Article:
Dignity Funerals Ltd v Breckland District Council Thornalley Funeral Services Ltd (Interested Party)

JurisdictionEngland & Wales
CourtQueen's Bench Division (Administrative Court)
JudgeMr Justice Holgate
Judgment Date23 Jun 2017
Neutral Citation[2017] EWHC 1492 (Admin)
Docket NumberCase No: CO/497/2017

[2017] EWHC 1492 (Admin)





Royal Courts of Justice

Strand, London, WC2A 2LL


The Hon. Mr Justice Holgate

Case No: CO/497/2017

Dignity Funerals Limited
Breckland District Council


Thornalley Funeral Services Limited
Interested Party

James Strachan QC and Philippa Jackson (instructed by Clyde & Co LLP) for the Claimant

Christopher Lockhart-Mummery QC and Zack Simons (instructed by the Solicitor to Breckland District Council) for the Defendant

Hearing dates: 7 th June 2017

Approved Judgment

Mr Justice Holgate



The Claimant, Dignity Funerals Limited, challenges the decision of the local planning authority, Breckland District Council ("BDC"), dated 22 December 2016 to grant planning permission for the erection of a new crematorium, car park, gardens of remembrance, access roads and ancillary buildings on land at Norwich Road, Scoulton ("the site"). At its meeting held on the 17 October 2016 BDC's Planning Committee resolved to accept a recommendation by its Officers to grant permission.


The site is owned by the Interested Party, Thornalley Funeral Services Limited. The Claimant is the owner and operator of Norwich Earlham Crematorium and Norwich Saint Faith Crematorium. It is also promoting a new crematorium on a site located between Weeting and Brandon within Breckland District ("the Weeting site").


The Interested Party's planning application was originally submitted to BDC on 13 November 2014. The Claimant made an objection to the application. On 27 August 2015 BDC granted planning permission pursuant to a resolution of its Planning Committee. The Claimant then issued a claim for judicial review challenging BDC's decision on the grounds of a failure to interpret planning policy correctly. BDC stated that it would not contest the claim and the planning permission was quashed by the High Court by consent. Accordingly the planning application fell to be re-determined by BDC.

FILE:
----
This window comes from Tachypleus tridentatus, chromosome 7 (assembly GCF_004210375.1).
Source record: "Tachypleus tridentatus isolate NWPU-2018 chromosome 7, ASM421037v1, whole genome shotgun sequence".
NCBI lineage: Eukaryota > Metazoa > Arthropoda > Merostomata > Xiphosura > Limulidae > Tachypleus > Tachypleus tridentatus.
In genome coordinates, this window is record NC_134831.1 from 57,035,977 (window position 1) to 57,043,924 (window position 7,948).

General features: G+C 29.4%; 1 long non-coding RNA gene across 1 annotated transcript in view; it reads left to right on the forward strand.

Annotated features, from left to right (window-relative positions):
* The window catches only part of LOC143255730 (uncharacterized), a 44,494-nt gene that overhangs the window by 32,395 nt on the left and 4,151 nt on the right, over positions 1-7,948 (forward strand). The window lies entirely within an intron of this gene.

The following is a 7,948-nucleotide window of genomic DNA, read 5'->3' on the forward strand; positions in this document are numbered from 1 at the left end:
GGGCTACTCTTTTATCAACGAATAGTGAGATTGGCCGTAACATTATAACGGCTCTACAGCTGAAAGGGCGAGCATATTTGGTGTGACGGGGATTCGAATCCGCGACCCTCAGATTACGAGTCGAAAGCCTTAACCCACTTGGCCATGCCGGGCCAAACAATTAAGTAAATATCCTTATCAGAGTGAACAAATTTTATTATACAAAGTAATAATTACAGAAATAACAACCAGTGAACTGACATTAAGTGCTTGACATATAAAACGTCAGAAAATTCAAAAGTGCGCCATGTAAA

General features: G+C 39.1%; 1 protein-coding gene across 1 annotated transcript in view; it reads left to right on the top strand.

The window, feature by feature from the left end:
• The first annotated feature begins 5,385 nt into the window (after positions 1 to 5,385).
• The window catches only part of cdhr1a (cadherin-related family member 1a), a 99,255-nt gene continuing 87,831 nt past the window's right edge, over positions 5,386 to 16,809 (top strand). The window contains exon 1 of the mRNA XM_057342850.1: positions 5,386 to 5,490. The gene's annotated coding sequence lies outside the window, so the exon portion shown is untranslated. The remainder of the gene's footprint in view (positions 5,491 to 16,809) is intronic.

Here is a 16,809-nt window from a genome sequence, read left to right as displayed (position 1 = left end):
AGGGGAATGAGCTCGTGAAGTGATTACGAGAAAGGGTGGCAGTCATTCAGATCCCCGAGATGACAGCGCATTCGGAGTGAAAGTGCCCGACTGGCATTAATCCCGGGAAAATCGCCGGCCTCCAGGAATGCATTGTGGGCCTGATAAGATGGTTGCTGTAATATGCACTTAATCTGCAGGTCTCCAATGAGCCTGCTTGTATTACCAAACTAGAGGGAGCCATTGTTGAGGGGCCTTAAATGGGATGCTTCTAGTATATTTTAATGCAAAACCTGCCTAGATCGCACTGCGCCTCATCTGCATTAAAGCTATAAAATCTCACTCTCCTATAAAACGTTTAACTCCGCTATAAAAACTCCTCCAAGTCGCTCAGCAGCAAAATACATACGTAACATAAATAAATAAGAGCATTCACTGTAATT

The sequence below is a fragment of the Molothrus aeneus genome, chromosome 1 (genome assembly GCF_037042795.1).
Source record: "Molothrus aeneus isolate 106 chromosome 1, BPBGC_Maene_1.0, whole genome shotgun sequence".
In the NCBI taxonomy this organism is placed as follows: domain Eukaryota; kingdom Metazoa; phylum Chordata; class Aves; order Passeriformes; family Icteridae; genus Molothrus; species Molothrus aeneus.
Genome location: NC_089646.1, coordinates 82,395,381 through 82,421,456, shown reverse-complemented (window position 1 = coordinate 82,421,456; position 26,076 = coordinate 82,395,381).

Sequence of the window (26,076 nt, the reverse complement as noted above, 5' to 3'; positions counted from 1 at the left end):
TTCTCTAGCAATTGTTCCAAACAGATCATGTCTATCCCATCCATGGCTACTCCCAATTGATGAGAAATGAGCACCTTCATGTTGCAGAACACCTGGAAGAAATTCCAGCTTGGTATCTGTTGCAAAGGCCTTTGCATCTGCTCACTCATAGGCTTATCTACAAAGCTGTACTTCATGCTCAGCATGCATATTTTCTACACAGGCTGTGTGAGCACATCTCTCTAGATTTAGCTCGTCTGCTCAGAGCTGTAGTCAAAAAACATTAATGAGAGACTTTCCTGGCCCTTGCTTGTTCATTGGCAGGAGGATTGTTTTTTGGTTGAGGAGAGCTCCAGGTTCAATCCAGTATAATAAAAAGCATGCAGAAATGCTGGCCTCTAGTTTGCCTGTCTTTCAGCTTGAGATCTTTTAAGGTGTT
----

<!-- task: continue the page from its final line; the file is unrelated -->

On 13 January 2016 BDC once again granted planning permission for the development following a resolution of its Committee. This decision was the subject of a second claim for judicial review, brought on this occasion by a local resident. In May 2016 BDC indicated that it would not contest the claim and the council's decision was again quashed by an order of this Court by consent. Accordingly, the planning application had to be determined by BDC for a third time.


It is submitted by Mr Strachan QC that the Court should take a cautious approach to the grounds of challenge in this third judicial review in view of the failure by BDC to reach lawful determinations of the planning application on two previous occasions, one of which involved misinterpreting a policy in the development plan. However, the parties have not thought it appropriate to show the court either of the two earlier quashing orders, because they agree that the grounds upon which the earlier decisions were quashed are irrelevant to the legal issues raised by the present claim.


On 17 June 2016 the Claimant submitted a further objection to the planning application. It raised concerns on such matters as the absence of any pedestrian access to the proposed development, the failure by the applicant to carry out any proper search for alternative sites closer to larger centres of population, and the existence of a number of potential areas in the vicinity of Thetford which would provide a more suitable and sustainable location for a new crematorium. However, at that stage the Claimant did not identify any alternative sites.


In September 2016 BDC's Planning Officer produced a lengthy and detailed report to the Planning Committee recommending that approval be granted. On 16 September 2016 consultants acting for the Claimant wrote to BDC elaborating upon their client's objections. They contended (inter alia) that BDC was obliged to consider alternatives to the location proposed by the Interested Party and they put forward the Weeting site as an alternative. On this point the objection letter simply stated:-

"Our client has agreed commercial terms for the acquisition of land between Weeting and Brandon. The land is a short distance to the north of Brandon station; it is screened by existing trees and hedgerow, it has access to public transport (bus and train services) and is close to the A11 corridor and accessible to Watton and Swaffham via A 1065. This site is a far more sustainable location for a crematorium compared to the application site at Scoulton. Our client will be preparing a planning application for consideration by the council over the coming weeks; pre-application discussions will be held with the Council Officers very shortly."